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UNITED STATES of America, Plaintiff-Appellee, v. Mario MINJARES-ALVAREZ, Defendant-Appellant.
Appellant Mario Minjares-Alvarez (“Minjares”) challenges his conviction under 8 U.S.C. § 1326 for illegally reentering the United States after being deported to Mexico for an aggravated felony. Minjares argues that we should vacate his conviction because statements he made to a United States Border Patrol agent, which were introduced by the prosecution at his trial, were coerced. Moreover, Minjares argues that his statements should have been excluded because he was never informed of his right to consult with the Mexican consulate, as provided by the Vienna Convention on Consular Relations, Apr. 24, 1963, art. 36, 21 U.S.T. 77-78, 101, 596 U.N.T.S. 261 (hereinafter “Vienna Convention”). We AFFIRM Minjares's conviction.
On December 23, 1998, Dona Ana County, New Mexico sheriff's deputy Guillermo Ruiz (“Deputy Ruiz”) stopped Minjares for suspicion of driving while intoxicated. Deputy Ruiz observed a twelve-pack of beer, several empty beer bottles, and a partially consumed beer in the car with Minjares. Deputy Ruiz smelled alcohol in the car and on Minjares. Although Minjares did not have a driver's license, he gave Deputy Ruiz his name and told Deputy Ruiz that he was a Mexican citizen without immigration documents. Deputy Ruiz ran a check for outstanding warrants and learned that an INS arrest warrant had been issued for a person matching Minjares's name and description. Deputy Ruiz then placed Minjares under arrest. Deputy Ruiz decided not to administer a roadside sobriety test, however. This was because Minjares did not appear to be significantly intoxicated, he was to be arrested in any case, and, given Minjares's condition as a paraplegic, Deputy Ruiz was unsure how to conduct the tests.
The sheriff's department notified the United States Border Patrol (“Border Patrol”) that Deputy Ruiz had arrested Minjares. Deputy Ruiz then took Minjares's keys and told him to remain in his own car until Border Patrol agents arrived. Deputy Ruiz cited Minjares for having an open container of alcohol, driving with a suspended license, and for a traffic infraction.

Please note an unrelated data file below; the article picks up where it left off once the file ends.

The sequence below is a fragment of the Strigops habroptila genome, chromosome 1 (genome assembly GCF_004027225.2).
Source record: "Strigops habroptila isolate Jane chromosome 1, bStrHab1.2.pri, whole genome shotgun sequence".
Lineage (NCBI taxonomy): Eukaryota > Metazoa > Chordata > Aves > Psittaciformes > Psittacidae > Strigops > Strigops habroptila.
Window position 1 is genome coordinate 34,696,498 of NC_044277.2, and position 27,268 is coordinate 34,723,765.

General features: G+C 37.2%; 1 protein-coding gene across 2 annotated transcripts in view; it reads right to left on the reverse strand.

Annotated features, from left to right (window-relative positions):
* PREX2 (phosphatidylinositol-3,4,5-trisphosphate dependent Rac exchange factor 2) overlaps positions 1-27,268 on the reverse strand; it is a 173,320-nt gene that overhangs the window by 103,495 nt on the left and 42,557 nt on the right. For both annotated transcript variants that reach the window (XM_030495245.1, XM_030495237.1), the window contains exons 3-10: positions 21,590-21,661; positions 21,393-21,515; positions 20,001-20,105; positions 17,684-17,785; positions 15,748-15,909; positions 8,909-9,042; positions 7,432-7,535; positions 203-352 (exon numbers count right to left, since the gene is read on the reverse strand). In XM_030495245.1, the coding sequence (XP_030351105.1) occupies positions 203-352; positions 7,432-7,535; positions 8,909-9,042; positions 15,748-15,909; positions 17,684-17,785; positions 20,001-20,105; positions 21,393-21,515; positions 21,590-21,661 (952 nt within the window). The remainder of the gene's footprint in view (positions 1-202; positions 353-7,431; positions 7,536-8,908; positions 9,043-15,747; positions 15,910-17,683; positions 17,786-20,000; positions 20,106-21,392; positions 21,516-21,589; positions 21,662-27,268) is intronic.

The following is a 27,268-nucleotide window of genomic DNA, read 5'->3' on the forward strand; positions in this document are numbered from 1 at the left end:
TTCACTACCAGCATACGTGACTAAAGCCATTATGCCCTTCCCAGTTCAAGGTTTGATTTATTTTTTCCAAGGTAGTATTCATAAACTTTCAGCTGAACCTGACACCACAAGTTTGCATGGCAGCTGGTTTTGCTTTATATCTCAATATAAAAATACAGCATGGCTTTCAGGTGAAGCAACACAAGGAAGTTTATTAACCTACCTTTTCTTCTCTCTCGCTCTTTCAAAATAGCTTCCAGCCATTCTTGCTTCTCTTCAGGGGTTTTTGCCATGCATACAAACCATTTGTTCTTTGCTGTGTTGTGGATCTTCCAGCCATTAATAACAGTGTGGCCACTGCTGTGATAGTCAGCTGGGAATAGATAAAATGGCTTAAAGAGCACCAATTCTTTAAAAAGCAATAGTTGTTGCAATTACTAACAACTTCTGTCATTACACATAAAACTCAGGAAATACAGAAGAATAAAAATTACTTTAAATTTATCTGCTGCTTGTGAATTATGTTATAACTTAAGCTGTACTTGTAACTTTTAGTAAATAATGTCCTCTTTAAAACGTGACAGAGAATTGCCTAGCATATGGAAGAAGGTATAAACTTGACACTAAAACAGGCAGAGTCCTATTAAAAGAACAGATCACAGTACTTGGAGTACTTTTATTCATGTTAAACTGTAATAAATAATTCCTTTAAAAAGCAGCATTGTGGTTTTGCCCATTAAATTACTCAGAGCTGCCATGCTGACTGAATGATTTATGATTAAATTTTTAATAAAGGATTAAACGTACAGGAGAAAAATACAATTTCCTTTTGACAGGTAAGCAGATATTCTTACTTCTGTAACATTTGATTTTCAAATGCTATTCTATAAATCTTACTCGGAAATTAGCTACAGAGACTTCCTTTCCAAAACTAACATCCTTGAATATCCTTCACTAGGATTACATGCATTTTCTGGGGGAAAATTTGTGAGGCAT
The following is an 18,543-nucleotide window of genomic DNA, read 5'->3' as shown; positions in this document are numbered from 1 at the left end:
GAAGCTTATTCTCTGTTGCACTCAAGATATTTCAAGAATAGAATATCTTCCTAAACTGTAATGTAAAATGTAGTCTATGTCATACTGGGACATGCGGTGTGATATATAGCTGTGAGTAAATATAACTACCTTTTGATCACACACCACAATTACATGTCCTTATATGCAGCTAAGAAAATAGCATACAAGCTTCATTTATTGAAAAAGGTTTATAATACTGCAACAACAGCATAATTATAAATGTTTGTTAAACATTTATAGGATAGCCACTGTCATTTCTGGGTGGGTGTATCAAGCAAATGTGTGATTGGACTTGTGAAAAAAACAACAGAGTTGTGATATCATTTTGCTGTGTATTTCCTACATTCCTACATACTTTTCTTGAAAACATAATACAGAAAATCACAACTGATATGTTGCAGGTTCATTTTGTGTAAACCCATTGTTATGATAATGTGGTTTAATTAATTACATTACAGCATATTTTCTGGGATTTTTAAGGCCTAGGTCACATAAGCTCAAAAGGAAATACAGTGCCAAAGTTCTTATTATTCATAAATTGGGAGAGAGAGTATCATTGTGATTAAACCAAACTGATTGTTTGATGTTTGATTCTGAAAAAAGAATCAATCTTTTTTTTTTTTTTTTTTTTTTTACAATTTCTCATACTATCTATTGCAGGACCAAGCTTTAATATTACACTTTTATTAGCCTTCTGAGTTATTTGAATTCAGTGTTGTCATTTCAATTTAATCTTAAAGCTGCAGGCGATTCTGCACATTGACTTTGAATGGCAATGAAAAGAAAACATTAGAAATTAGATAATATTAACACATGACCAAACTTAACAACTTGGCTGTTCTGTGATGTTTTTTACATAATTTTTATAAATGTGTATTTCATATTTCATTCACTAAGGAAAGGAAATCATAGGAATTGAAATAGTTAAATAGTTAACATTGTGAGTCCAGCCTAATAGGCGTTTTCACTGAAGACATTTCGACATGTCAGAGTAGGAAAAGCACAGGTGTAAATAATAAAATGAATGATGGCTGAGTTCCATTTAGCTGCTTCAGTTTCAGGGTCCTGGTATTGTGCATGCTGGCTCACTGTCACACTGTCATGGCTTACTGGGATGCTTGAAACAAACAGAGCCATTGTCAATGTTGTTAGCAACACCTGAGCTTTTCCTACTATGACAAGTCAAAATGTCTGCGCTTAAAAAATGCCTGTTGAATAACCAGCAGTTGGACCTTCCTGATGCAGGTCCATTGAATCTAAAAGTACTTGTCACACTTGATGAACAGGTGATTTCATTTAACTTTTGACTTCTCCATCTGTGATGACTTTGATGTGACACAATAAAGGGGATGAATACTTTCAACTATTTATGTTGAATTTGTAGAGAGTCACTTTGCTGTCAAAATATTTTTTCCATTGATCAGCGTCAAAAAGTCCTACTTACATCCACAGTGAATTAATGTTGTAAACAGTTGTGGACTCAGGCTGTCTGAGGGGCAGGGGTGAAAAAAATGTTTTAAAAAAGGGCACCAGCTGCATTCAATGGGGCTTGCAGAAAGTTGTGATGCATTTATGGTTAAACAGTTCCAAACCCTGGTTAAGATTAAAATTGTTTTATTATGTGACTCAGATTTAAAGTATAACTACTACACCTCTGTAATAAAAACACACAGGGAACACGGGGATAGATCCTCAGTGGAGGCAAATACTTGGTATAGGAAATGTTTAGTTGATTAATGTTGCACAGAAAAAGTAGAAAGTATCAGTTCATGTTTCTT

Border Patrol Agent Desi D. DeLeon (“Agent DeLeon”) responded to the sheriff department's notification that it had Minjares under arrest. Agent DeLeon arrived on the scene, verified Minjares's identity, and ran a second check for warrants which also came back positive. Agent DeLeon asked Minjares his name, date of birth, citizenship, and whether he had previously been deported. Minjares responded to each question, answering “yes” when asked if he had previously been deported. Agent DeLeon then drove Minjares approximately 30 minutes to a Border Patrol station without further questioning.
At the Border Patrol station, Agent DeLeon read Minjares a form, written in Spanish, that notified him of his rights to counsel and to remain silent. Minjares signed the form and waived his rights in the presence of Agent DeLeon and two other Border Patrol agents. Agent DeLeon did not inform Minjares that the Vienna Convention afforded him a right of access to a Mexican consulate and a right to consult with a consul. Agent DeLeon interviewed Minjares, and Minjares signed a sworn statement that he had previously been deported and had last entered the United States on March 31, 1998. Agent DeLeon testified that Minjares “was attentive, answering willingly without hesitation,” that he did not slur his speech or stumble, that he understood what was happening to him, and that he never asked for a lawyer or sought to stop the interrogation. Minjares was not handcuffed or placed in a cell prior to or during his interrogation, and Agent DeLeon maintained a conversational tone of voice while speaking to Minjares. Agent DeLeon could not smell alcohol on Minjares and could remember nothing that suggested Minjares was intoxicated during the interrogation.
Minjares moved to suppress the statements he had made to police, asserting two separate theories. First, Minjares argued that his statements were not voluntary. Second, Minjares argued that his statements should be suppressed because he was never informed that he had a right to consult with consular officials from Mexico pursuant to the Vienna Convention. See 21 U.S.T. at 101. Although Minjares acknowledges he understood his constitutional rights, he testified at his suppression hearing that he would have had a better appreciation of the gravity of his situation had he known of his Vienna Convention rights. Minjares also submitted a letter from Anibal Gomez-Toledo, the Consul for Protection with the Mexican Consulate in El Paso, Texas, stating that he would have advised Minjares of his rights under U.S. law and that, generally, he advises Mexican citizens who are arrested in the United States to assert those rights. Minjares thus contends that he was prejudiced because the consul's advice would have influenced him to stand on his constitutional rights rather than make the incriminating statements that he now seeks to suppress.